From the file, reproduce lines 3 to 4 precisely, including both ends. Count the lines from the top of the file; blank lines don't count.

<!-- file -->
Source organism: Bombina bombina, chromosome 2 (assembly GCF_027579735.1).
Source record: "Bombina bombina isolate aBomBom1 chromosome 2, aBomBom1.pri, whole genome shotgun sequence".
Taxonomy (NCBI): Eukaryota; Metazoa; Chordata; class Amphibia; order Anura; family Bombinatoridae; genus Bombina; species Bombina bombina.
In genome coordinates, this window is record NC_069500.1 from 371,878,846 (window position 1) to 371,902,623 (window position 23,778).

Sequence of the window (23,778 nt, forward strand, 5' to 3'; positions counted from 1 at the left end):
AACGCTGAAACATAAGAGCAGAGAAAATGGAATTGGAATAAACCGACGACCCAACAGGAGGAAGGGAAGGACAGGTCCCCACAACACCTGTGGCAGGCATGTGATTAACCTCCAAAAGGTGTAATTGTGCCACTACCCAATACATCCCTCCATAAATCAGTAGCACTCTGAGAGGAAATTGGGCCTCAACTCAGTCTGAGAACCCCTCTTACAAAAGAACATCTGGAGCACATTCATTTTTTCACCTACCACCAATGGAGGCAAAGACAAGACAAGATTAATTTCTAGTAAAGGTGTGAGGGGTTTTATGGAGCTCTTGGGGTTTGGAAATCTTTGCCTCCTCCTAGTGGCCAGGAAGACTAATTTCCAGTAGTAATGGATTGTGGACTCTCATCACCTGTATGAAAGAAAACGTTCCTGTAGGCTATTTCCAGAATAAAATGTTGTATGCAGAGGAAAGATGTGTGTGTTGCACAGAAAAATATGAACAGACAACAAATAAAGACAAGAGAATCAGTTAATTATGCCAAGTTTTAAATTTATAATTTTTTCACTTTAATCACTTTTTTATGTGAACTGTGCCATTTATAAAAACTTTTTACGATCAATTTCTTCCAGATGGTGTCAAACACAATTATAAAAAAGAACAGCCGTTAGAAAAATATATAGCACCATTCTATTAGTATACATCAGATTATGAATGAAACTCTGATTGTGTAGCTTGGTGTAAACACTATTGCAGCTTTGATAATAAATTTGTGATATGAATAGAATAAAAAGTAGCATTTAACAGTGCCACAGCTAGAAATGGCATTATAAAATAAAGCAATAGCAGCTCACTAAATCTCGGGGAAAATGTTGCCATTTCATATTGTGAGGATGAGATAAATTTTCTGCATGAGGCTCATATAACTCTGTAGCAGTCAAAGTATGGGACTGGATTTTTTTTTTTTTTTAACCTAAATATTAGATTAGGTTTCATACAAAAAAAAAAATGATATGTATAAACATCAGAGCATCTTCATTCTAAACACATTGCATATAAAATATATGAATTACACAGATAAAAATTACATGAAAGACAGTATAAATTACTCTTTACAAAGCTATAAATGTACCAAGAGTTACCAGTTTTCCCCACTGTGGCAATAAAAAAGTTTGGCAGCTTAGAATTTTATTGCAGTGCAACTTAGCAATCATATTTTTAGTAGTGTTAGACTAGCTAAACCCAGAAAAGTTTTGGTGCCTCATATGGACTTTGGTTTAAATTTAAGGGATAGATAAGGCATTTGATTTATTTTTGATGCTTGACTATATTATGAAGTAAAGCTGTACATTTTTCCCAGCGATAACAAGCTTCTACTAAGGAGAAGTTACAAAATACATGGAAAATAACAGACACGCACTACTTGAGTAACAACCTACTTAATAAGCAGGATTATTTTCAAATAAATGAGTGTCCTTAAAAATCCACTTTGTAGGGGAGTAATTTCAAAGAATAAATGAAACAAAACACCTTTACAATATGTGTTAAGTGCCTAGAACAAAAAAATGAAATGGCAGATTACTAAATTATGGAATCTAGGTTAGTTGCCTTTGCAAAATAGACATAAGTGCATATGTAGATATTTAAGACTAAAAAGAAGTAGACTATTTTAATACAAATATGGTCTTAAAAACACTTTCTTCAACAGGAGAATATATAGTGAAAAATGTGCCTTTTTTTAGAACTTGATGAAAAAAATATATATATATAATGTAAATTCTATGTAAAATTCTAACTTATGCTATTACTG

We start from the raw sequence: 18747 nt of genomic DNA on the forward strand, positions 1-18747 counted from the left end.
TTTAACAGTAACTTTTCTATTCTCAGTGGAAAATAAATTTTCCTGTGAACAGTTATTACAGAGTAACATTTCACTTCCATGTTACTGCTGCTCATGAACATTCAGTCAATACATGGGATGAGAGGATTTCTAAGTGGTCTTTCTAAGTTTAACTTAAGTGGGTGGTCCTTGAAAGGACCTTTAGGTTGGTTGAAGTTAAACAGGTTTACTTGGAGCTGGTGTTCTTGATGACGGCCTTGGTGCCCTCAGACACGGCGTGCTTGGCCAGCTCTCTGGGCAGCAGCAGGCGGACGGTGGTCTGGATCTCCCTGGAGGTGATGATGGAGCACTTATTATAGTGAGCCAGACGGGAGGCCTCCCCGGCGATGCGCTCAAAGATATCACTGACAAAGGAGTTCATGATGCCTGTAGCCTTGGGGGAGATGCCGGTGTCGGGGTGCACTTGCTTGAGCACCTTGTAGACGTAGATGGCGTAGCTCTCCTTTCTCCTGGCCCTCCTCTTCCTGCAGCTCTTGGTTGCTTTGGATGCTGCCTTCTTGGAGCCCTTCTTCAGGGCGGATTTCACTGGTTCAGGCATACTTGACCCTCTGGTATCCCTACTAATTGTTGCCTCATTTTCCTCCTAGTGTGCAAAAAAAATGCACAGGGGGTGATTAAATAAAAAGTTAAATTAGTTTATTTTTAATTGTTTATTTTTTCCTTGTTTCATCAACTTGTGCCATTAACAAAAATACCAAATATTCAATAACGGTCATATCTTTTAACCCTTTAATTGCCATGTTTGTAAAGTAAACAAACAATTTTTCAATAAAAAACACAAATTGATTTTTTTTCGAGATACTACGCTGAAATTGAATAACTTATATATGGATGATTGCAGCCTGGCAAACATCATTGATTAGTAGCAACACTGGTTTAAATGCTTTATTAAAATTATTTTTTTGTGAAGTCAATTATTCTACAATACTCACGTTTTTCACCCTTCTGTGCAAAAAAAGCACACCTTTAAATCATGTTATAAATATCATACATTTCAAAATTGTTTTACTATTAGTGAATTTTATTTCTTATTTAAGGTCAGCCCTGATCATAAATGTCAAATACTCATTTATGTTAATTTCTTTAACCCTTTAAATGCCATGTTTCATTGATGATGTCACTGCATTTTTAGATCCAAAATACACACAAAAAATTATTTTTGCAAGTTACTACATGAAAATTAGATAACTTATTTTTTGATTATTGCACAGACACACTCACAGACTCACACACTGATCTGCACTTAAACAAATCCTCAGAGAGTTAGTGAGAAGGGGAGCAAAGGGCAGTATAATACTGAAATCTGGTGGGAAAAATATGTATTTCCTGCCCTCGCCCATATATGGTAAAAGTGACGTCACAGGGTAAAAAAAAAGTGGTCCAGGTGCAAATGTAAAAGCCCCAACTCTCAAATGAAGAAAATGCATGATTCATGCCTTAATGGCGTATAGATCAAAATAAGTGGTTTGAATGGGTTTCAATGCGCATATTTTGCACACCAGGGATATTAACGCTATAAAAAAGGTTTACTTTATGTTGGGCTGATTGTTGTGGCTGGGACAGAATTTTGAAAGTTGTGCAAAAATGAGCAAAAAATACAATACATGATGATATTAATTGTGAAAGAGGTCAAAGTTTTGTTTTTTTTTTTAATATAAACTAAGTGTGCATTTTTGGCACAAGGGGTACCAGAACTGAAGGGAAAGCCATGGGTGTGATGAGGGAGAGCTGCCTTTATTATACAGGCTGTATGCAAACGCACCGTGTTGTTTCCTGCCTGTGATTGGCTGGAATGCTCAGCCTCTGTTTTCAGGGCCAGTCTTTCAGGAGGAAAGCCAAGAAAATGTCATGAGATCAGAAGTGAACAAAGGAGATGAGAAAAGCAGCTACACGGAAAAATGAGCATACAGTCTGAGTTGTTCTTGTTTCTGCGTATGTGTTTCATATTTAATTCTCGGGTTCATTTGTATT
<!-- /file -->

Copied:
Taxonomy (NCBI): Eukaryota; Metazoa; Chordata; class Amphibia; order Anura; family Bombinatoridae; genus Bombina; species Bombina bombina.
In genome coordinates, this window is record NC_069500.1 from 371,878,846 (window position 1) to 371,902,623 (window position 23,778).